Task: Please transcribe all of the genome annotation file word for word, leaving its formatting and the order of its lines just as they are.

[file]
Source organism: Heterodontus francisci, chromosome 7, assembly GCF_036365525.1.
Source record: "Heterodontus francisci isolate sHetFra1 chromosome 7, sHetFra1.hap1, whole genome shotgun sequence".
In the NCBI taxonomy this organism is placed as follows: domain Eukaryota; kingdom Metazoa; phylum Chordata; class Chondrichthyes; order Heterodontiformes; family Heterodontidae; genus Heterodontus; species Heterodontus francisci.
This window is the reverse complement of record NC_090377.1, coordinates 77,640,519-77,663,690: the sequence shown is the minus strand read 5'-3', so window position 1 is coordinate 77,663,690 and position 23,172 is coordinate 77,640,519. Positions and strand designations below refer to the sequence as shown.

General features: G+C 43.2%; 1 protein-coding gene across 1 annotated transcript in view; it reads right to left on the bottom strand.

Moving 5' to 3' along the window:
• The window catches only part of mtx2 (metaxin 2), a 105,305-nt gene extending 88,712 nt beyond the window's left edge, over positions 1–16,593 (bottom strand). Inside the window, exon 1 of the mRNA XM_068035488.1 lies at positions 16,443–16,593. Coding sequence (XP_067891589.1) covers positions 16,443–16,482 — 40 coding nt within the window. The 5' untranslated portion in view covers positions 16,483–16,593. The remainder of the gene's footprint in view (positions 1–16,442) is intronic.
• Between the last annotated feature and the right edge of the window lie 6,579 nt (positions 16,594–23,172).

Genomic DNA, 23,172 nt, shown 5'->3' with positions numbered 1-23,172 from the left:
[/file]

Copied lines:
Source organism: Heterodontus francisci, chromosome 7, assembly GCF_036365525.1.
Source record: "Heterodontus francisci isolate sHetFra1 chromosome 7, sHetFra1.hap1, whole genome shotgun sequence".
In the NCBI taxonomy this organism is placed as follows: domain Eukaryota; kingdom Metazoa; phylum Chordata; class Chondrichthyes; order Heterodontiformes; family Heterodontidae; genus Heterodontus; species Heterodontus francisci.
This window is the reverse complement of record NC_090377.1, coordinates 77,640,519-77,663,690: the sequence shown is the minus strand read 5'-3', so window position 1 is coordinate 77,663,690 and position 23,172 is coordinate 77,640,519. Positions and strand designations below refer to the sequence as shown.

General features: G+C 43.2%; 1 protein-coding gene across 1 annotated transcript in view; it reads right to left on the bottom strand.

Moving 5' to 3' along the window:
• The window catches only part of mtx2 (metaxin 2), a 105,305-nt gene extending 88,712 nt beyond the window's left edge, over positions 1–16,593 (bottom strand). Inside the window, exon 1 of the mRNA XM_068035488.1 lies at positions 16,443–16,593. Coding sequence (XP_067891589.1) covers positions 16,443–16,482 — 40 coding nt within the window. The 5' untranslated portion in view covers positions 16,483–16,593. The remainder of the gene's footprint in view (positions 1–16,442) is intronic.
• Between the last annotated feature and the right edge of the window lie 6,579 nt (positions 16,594–23,172).

Genomic DNA, 23,172 nt, shown 5'->3' with positions numbered 1-23,172 from the left: